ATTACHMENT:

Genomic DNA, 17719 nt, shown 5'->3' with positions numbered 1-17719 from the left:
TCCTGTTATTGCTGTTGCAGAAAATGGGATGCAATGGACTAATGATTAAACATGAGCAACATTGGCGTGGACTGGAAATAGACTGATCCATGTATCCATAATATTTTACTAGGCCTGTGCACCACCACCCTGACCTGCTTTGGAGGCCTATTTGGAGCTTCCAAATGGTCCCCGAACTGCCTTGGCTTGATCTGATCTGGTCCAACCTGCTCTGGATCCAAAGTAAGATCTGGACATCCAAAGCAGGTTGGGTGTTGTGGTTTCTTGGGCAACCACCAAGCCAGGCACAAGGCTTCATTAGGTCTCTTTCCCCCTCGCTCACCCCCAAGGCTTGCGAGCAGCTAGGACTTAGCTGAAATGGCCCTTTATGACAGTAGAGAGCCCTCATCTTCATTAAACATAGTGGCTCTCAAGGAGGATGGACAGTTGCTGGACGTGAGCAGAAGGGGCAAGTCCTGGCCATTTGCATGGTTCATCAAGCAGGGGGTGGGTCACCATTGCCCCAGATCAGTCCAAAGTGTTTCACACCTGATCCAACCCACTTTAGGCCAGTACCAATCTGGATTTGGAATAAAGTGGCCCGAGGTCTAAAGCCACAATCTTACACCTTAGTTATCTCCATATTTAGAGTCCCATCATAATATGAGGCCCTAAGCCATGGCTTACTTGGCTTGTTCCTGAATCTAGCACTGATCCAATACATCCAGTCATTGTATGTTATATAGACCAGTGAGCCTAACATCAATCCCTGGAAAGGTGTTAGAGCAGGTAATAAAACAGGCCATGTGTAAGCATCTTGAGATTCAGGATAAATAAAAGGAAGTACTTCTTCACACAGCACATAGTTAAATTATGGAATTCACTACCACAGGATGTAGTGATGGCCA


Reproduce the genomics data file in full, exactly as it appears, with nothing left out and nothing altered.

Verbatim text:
Genomic DNA, 17719 nt, shown 5'->3' with positions numbered 1-17719 from the left:
TCCTGTTATTGCTGTTGCAGAAAATGGGATGCAATGGACTAATGATTAAACATGAGCAACATTGGCGTGGACTGGAAATAGACTGATCCATGTATCCATAATATTTTACTAGGCCTGTGCACCACCACCCTGACCTGCTTTGGAGGCCTATTTGGAGCTTCCAAATGGTCCCCGAACTGCCTTGGCTTGATCTGATCTGGTCCAACCTGCTCTGGATCCAAAGTAAGATCTGGACATCCAAAGCAGGTTGGGTGTTGTGGTTTCTTGGGCAACCACCAAGCCAGGCACAAGGCTTCATTAGGTCTCTTTCCCCCTCGCTCACCCCCAAGGCTTGCGAGCAGCTAGGACTTAGCTGAAATGGCCCTTTATGACAGTAGAGAGCCCTCATCTTCATTAAACATAGTGGCTCTCAAGGAGGATGGACAGTTGCTGGACGTGAGCAGAAGGGGCAAGTCCTGGCCATTTGCATGGTTCATCAAGCAGGGGGTGGGTCACCATTGCCCCAGATCAGTCCAAAGTGTTTCACACCTGATCCAACCCACTTTAGGCCAGTACCAATCTGGATTTGGAATAAAGTGGCCCGAGGTCTAAAGCCACAATCTTACACCTTAGTTATCTCCATATTTAGAGTCCCATCATAATATGAGGCCCTAAGCCATGGCTTACTTGGCTTGTTCCTGAATCTAGCACTGATCCAATACATCCAGTCATTGTATGTTATATAGACCAGTGAGCCTAACATCAATCCCTGGAAAGGTGTTAGAGCAGGTAATAAAACAGGCCATGTGTAAGCATCTTGAGATTCAGGATAAATAAAAGGAAGTACTTCTTCACACAGCACATAGTTAAATTATGGAATTCACTACCACAGGATGTAGTGATGGCCA